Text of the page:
By David Cho and Jerry Markon
Washington Post Staff Writer
Thursday, June 17, 2010; A01
The U.S. government accused the former chairman of one of the nation's largest mortgage firms of a multibillion-dollar scam Wednesday, unveiling what is to date the biggest criminal case related to the crisis that nearly brought down the financial system.
The Justice Department accused Lee Bentley Farkas of Taylor, Bean & Whitaker of committing a $1.9 billion fraud against investors and the federal government that led to the demise of his firm and one of the nation's largest regional banks, Colonial Bank in Alabama.
But beyond the indictment, federal officials described an even wider scheme, and they said the collateral damage to federal agencies has only begun to be tallied.
Taylor Bean allegedly hid how sick it had become, enabling the firm to fraudulently meet government conditions and become one of the largest business partners of the Federal Housing Administration and Ginnie Mae, federal agencies that cover losses suffered by mortgage lenders and their financiers. Federal officials said the scheme caused the two agencies' largest losses ever, totaling at least $3 billion. The officials warned that the final figure could be higher.
Taylor Bean's activities could also prove costly to Freddie Mac, which helps finance mortgage lending. Freddie Mac officials have said they could face losses on more than $1 billion in assets that are at risk because of the Taylor Bean and Colonial failures, but they have yet to clarify the ultimate cost. Meanwhile, the Federal Deposit Insurance Corp. paid out $4 billion from its insurance fund to cover the collapse of Colonial.
"The fraud alleged here is truly stunning in its scale and in its complexity,'' Assistant Attorney General Lanny A. Breuer said at a news conference. He said Farkas's arrest "sends a strong message to corporations and corporate executives alike that financial fraud will be found and it will be prosecuted."
Under pressure to bring more criminal cases related to the financial meltdown, the Justice Department has made such fraud a top priority.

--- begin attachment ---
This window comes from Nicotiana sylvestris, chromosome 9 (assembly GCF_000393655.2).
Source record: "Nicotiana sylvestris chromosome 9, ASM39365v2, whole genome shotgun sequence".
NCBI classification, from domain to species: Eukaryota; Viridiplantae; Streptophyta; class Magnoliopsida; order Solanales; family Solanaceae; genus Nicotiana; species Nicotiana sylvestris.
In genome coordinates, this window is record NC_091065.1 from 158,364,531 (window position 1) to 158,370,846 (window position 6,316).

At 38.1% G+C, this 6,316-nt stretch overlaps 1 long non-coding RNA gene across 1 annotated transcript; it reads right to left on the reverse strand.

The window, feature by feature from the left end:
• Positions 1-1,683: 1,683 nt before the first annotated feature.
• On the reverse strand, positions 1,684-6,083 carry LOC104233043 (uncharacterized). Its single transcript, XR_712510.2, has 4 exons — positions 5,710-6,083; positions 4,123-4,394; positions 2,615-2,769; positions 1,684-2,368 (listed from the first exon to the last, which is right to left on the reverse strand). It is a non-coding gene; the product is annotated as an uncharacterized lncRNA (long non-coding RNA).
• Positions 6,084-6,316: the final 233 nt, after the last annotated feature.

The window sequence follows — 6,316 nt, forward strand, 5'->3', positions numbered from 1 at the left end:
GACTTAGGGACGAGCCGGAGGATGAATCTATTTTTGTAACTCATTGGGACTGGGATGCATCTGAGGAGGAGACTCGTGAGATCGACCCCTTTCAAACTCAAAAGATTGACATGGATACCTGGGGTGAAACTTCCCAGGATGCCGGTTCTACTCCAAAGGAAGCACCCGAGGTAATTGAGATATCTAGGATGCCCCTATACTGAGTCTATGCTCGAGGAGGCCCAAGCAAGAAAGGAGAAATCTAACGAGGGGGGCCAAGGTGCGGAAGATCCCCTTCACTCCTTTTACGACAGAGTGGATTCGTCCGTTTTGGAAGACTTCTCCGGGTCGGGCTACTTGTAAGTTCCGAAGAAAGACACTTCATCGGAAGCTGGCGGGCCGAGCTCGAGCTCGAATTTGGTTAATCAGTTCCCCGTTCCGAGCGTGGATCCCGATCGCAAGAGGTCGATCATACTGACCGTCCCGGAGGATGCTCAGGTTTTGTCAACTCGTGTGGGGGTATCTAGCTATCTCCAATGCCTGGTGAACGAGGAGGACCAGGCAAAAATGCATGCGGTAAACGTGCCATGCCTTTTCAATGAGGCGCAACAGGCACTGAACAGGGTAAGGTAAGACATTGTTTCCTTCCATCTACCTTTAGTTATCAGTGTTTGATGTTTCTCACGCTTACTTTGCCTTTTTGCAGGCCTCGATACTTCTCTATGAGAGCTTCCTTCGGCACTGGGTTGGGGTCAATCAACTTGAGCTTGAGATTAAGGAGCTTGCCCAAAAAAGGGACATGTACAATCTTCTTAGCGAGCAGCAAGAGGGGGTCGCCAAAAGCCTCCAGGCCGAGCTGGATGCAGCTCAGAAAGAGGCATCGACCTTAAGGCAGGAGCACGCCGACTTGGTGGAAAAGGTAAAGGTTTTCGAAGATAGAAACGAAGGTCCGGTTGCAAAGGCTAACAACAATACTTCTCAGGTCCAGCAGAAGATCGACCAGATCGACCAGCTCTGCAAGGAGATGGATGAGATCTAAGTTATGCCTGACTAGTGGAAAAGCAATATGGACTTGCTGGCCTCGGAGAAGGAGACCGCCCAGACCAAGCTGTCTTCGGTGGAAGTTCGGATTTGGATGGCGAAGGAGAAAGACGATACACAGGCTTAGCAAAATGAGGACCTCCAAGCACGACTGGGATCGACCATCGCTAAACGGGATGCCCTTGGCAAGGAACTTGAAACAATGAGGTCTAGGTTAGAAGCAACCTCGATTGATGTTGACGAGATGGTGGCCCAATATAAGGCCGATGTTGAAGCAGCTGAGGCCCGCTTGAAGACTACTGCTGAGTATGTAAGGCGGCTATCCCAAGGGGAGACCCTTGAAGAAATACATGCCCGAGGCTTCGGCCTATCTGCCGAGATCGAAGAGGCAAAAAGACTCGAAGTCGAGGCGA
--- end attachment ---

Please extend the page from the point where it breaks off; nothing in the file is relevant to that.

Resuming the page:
Farkas was arrested in his car Tuesday night after working out at a gym he owns in Ocala, Fla. He was indicted by a federal grand jury in Alexandria on bank, wire and securities fraud and other charges.
An attorney for Farkas, Anthony Cochran, said his client will plead not guilty and will "vigorously defend against the charges. He looks forward to having his day in court to clear his name."
The court documents, in part, accuse Farkas of trying to destroy evidence to cover up the scheme and say he used about $20 million in Taylor Bean funds for personal expenses such as payments on a private jet and three Florida properties.
He is also charged with trying to defraud the Treasury Department of $553 million in a scheme that he and other conspirators dubbed "Project Squirrel," officials said. As Taylor Bean's losses mounted, he allegedly covered them with money from Colonial Bank and then tried to help Colonial by tapping into the emergency bailout program for the banking system, falsifying documents and shuffling hundreds of millions of dollars among firms in a bid to make the bank look healthier than it was. The scam was detected by a special inspector general at Treasury before the government paid out any money, officials said.